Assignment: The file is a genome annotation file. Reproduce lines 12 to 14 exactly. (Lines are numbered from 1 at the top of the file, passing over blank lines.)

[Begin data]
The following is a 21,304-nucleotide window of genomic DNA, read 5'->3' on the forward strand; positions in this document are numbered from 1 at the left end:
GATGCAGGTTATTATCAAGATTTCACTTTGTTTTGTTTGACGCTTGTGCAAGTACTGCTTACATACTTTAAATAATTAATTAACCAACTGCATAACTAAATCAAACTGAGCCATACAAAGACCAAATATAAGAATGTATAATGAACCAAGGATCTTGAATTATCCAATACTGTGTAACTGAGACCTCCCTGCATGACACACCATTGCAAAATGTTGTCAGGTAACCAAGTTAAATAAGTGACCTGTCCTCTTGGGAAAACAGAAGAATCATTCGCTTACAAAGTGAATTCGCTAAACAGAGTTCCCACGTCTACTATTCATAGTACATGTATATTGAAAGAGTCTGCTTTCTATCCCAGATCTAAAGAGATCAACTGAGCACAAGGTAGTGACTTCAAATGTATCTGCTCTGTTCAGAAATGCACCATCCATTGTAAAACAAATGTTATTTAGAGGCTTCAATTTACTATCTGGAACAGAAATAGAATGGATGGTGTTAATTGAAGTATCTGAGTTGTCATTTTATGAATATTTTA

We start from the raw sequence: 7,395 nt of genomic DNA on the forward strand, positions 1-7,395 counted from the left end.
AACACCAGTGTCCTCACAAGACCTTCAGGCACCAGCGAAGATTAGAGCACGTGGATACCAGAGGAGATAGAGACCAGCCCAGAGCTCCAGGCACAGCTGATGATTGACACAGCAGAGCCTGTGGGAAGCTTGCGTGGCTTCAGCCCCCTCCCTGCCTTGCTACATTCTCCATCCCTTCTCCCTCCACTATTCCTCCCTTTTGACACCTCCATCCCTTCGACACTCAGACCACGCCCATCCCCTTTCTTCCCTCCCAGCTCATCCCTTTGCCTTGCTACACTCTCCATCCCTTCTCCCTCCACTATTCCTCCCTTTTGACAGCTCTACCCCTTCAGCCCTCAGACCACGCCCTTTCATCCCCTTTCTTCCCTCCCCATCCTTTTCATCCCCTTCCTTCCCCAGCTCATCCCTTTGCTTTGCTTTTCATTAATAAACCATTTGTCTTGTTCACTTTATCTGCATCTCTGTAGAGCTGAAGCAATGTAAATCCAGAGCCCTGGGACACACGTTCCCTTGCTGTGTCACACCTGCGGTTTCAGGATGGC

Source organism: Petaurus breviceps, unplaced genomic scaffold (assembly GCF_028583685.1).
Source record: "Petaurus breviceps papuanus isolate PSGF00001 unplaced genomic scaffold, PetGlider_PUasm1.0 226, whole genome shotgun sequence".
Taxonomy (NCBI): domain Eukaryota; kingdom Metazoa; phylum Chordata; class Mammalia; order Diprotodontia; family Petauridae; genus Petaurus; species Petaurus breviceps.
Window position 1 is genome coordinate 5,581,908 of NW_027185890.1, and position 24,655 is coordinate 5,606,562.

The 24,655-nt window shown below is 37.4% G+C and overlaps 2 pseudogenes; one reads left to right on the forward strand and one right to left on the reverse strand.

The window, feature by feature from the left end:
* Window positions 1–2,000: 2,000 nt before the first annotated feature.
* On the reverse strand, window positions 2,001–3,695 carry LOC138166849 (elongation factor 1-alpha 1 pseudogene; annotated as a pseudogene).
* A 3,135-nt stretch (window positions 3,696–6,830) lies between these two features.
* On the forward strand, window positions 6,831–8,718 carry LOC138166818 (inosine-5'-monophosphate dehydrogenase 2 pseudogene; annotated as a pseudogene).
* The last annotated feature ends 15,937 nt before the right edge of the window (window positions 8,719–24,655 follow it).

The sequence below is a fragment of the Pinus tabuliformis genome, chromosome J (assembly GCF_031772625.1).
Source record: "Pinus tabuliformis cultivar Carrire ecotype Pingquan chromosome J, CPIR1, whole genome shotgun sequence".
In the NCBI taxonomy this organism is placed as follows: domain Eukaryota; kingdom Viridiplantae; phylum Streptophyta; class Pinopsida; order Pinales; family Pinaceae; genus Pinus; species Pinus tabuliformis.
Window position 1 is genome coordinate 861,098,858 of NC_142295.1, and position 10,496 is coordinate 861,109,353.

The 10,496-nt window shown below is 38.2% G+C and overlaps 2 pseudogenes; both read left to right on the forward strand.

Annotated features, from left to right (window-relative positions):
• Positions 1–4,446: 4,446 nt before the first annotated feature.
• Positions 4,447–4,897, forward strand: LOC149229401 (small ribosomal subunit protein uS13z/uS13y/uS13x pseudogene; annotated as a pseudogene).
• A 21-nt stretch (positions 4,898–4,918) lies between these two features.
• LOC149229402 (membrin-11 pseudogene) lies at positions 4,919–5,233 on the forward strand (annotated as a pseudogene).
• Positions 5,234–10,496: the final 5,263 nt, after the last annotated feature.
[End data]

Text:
* On the reverse strand, window positions 2,001–3,695 carry LOC138166849 (elongation factor 1-alpha 1 pseudogene; annotated as a pseudogene).
* A 3,135-nt stretch (window positions 3,696–6,830) lies between these two features.
* On the forward strand, window positions 6,831–8,718 carry LOC138166818 (inosine-5'-monophosphate dehydrogenase 2 pseudogene; annotated as a pseudogene).